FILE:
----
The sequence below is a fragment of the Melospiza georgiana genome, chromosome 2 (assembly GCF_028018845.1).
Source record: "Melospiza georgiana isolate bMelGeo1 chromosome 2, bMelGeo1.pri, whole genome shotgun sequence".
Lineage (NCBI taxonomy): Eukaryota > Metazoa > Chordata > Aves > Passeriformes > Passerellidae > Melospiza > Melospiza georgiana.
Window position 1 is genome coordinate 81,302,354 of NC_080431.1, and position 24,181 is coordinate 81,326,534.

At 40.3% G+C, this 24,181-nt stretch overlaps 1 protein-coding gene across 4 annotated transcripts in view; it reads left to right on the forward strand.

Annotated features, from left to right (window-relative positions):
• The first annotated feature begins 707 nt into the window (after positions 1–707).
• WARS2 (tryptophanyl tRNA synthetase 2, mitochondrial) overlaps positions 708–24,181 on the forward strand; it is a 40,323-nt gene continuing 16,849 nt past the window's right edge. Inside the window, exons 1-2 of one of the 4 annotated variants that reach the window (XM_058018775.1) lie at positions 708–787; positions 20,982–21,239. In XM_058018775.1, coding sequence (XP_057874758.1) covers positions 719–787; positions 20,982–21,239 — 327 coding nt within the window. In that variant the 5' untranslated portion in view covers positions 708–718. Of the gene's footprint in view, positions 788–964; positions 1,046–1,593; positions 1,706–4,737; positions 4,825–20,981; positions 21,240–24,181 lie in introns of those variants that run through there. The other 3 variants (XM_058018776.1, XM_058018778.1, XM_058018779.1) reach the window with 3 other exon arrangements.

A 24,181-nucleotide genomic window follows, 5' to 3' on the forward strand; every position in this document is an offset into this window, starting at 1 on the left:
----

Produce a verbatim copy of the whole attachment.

The sequence below is a fragment of the Melospiza georgiana genome, chromosome 2 (assembly GCF_028018845.1).
Source record: "Melospiza georgiana isolate bMelGeo1 chromosome 2, bMelGeo1.pri, whole genome shotgun sequence".
Lineage (NCBI taxonomy): Eukaryota > Metazoa > Chordata > Aves > Passeriformes > Passerellidae > Melospiza > Melospiza georgiana.
Window position 1 is genome coordinate 81,302,354 of NC_080431.1, and position 24,181 is coordinate 81,326,534.

At 40.3% G+C, this 24,181-nt stretch overlaps 1 protein-coding gene across 4 annotated transcripts in view; it reads left to right on the forward strand.

Annotated features, from left to right (window-relative positions):
• The first annotated feature begins 707 nt into the window (after positions 1–707).
• WARS2 (tryptophanyl tRNA synthetase 2, mitochondrial) overlaps positions 708–24,181 on the forward strand; it is a 40,323-nt gene continuing 16,849 nt past the window's right edge. Inside the window, exons 1-2 of one of the 4 annotated variants that reach the window (XM_058018775.1) lie at positions 708–787; positions 20,982–21,239. In XM_058018775.1, coding sequence (XP_057874758.1) covers positions 719–787; positions 20,982–21,239 — 327 coding nt within the window. In that variant the 5' untranslated portion in view covers positions 708–718. Of the gene's footprint in view, positions 788–964; positions 1,046–1,593; positions 1,706–4,737; positions 4,825–20,981; positions 21,240–24,181 lie in introns of those variants that run through there. The other 3 variants (XM_058018776.1, XM_058018778.1, XM_058018779.1) reach the window with 3 other exon arrangements.

A 24,181-nucleotide genomic window follows, 5' to 3' on the forward strand; every position in this document is an offset into this window, starting at 1 on the left: